Nevertheless, when gravity is computed, it becomes a visual-representational problem, not an absolute one. In the animation, the figure is fixed and sustained by mathematical points of origin but to the spectator from earth, the body seems unfixed from its 'natural soil'. Hence, in a computational space, other 'forced' directions become possible thanks to a flipped order of orientation: the upside-down regime is expanded by others like left-right, North-South and all the diagonal and multivortex combinations of them. This difference in space-time opens up the potential of denaturalized movements.

Does falling change when the conditions of verticality, movement and gravity change? Does it depend on a specific axis? Is it a motion-based phenomenon, or rather a static one? Is it a rebellion against the force of gravity, since falling here functions in a mathematical rather than in a magnetic paradigm? And if so, 'who' is the agent of that rebellion?

At minute 01:05, we find a moment where two realities are juxtaposed. For a second, the toe of the figure trespasses the border of its assigned surface, glitching a way out of its position in the world, and bringing with it an idea of a pierceable surface to exist on ... opening up for an eventual common world.

In the example, the 'feet' of the figure do not touch the 'ground'. It reminds us that the position of this figure is the result of computation. It hints at how rebellious computational semiotic-material conditions of possibility are at work. We call them semiotic because they are written, codified, inscribed and formulated (alphanumerically, to start with). We call them material since they imply an ordering, a composition of the world, a structuring of its shapes and behaviors. Both conditions affect the formulation of a 'body' by considering weight, height and distance. They also affect the physicality of computing: processes that generate it pulses in electromagnetic circuits, power network use, server load, etc.

When the computational grid is placed under the feet of the jumping figure, materialities have to be computed, generated and located "back" and "down" into a "world". Only in relation to a fixed point of origin and after having declared its world to make it exist, the surrounding surfaces can be settled. Accuracy would depend on how those elements are placed in relation to the positioned body. Accuracy is a relational practice: body and ground are computed separately, each within their own regime of precision. When the rendering of the movement makes them dependent on the placement of the ground, their related accuracy will appear as strong or weak, and this intensity will define the kind of presence emerging.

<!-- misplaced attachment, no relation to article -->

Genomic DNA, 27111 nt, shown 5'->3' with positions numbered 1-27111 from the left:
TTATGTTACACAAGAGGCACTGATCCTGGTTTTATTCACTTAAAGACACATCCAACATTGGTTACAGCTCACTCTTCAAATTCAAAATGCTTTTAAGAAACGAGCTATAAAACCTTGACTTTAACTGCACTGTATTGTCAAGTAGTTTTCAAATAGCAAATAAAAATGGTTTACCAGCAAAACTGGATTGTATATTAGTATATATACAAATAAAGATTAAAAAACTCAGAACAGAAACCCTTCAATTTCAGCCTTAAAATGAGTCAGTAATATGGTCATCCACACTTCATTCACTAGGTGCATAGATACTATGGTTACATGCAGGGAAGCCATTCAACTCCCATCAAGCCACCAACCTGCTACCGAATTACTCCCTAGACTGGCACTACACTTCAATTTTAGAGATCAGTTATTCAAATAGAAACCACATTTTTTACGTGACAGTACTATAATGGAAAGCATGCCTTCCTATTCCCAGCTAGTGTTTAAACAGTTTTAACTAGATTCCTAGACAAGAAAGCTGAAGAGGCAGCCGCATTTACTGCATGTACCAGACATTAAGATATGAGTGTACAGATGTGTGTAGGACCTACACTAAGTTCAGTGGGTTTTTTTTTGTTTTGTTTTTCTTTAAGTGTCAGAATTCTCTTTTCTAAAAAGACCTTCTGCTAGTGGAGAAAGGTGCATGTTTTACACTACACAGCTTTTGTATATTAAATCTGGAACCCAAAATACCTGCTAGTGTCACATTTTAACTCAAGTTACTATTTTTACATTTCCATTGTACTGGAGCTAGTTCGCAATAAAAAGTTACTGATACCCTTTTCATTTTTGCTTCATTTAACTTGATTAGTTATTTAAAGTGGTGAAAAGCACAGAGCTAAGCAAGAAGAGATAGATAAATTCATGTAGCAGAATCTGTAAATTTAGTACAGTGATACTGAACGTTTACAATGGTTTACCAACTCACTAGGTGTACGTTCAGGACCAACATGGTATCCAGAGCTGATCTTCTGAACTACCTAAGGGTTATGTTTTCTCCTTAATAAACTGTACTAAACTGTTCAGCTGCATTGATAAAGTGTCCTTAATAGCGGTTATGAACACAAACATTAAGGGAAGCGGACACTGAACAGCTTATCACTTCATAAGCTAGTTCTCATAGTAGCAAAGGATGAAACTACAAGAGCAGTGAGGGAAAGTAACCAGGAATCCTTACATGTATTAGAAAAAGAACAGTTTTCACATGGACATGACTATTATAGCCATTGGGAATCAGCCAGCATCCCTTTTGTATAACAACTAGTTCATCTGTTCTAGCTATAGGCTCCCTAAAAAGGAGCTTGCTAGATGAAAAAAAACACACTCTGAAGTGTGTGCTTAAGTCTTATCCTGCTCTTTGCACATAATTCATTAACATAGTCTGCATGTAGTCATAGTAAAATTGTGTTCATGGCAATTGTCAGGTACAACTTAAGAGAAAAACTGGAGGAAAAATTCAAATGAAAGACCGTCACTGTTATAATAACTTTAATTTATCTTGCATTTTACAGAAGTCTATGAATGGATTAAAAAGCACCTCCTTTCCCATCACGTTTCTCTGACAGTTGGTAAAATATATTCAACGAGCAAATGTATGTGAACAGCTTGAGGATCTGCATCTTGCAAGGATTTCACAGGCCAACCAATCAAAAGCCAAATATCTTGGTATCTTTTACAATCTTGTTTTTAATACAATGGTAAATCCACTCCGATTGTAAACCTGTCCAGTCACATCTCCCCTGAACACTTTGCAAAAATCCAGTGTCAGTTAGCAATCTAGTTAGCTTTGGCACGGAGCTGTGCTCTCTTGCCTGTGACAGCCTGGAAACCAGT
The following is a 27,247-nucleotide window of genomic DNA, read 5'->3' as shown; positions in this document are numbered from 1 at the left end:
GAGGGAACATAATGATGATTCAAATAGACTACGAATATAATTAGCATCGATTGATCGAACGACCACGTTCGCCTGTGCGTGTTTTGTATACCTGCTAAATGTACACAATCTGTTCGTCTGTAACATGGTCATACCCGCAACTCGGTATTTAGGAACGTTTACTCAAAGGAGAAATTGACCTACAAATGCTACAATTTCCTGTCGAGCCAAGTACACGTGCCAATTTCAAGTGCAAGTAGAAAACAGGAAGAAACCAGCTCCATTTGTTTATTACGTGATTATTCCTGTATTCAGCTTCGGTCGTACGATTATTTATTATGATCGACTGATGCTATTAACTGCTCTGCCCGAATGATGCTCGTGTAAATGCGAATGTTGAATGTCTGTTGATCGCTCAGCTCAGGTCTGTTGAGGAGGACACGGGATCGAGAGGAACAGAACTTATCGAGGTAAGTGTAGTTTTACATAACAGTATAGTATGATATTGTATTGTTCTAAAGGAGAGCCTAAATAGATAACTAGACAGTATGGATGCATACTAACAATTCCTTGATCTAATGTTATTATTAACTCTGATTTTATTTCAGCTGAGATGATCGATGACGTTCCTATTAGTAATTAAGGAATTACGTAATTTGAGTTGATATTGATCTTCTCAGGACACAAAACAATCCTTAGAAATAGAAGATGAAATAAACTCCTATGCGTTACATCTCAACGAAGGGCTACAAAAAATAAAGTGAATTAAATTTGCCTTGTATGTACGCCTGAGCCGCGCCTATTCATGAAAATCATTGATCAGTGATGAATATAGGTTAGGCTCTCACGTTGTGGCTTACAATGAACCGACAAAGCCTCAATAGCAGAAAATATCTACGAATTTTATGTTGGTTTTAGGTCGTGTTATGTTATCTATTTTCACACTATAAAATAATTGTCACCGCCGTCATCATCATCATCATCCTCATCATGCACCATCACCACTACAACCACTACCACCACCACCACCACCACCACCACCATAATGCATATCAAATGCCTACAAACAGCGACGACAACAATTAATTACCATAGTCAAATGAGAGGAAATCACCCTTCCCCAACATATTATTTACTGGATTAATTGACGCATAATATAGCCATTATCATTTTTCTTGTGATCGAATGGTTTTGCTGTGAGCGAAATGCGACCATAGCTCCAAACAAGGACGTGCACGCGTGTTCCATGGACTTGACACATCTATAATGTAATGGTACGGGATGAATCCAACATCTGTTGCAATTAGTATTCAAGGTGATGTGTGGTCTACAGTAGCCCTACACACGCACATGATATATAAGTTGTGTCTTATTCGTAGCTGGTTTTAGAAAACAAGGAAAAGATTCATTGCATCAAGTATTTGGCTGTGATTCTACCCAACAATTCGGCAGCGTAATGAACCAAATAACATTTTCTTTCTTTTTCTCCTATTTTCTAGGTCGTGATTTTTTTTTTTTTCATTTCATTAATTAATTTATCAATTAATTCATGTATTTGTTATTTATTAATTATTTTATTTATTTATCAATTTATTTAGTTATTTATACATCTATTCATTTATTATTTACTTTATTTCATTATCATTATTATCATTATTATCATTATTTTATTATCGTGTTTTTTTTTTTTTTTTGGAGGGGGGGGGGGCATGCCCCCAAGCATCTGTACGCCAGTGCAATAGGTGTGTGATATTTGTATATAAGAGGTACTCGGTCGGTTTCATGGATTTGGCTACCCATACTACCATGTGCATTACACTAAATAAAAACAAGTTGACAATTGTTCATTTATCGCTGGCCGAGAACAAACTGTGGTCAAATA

Thinking present presences can not rely on the lie of laying. A thought on agency can neither rely on the ground to fall towards nor on the roots of grass to emerge from. How can we then invoke a politics of floating not on the surface but within, not cornered but around and not over but beyond, in a collective but not a grass-roots movement? Constitutive conditioning of objects and subjects is absolutely relational, and hence we must think of and operate with their consistencies in a radically relational way as well: not as autonomous entities but as interdependent worldlings. Ground and feet, land and movement, verticality and time, situatedness and axes: the more of them we take into account when giving account of the spheres we share, the more degrees of freedom we are going to endow our deterritorialized and reterritorialized lives with.

The body is a political fiction, one that is alive (Preciado, 2008); but a fiction is not a lie. And so are up, down, outside, base, East and South (Rocha, 2016) and presence. Nevertheless, we must unfold the insights from knowing how those fictions are built to better understand their radical affection on the composition of what we understand as 'living', whether that daily experience is mediated fleshly or virtually.


[6] http://mocap.cs.cmu.edu
[7] https://vimeo.com/45615376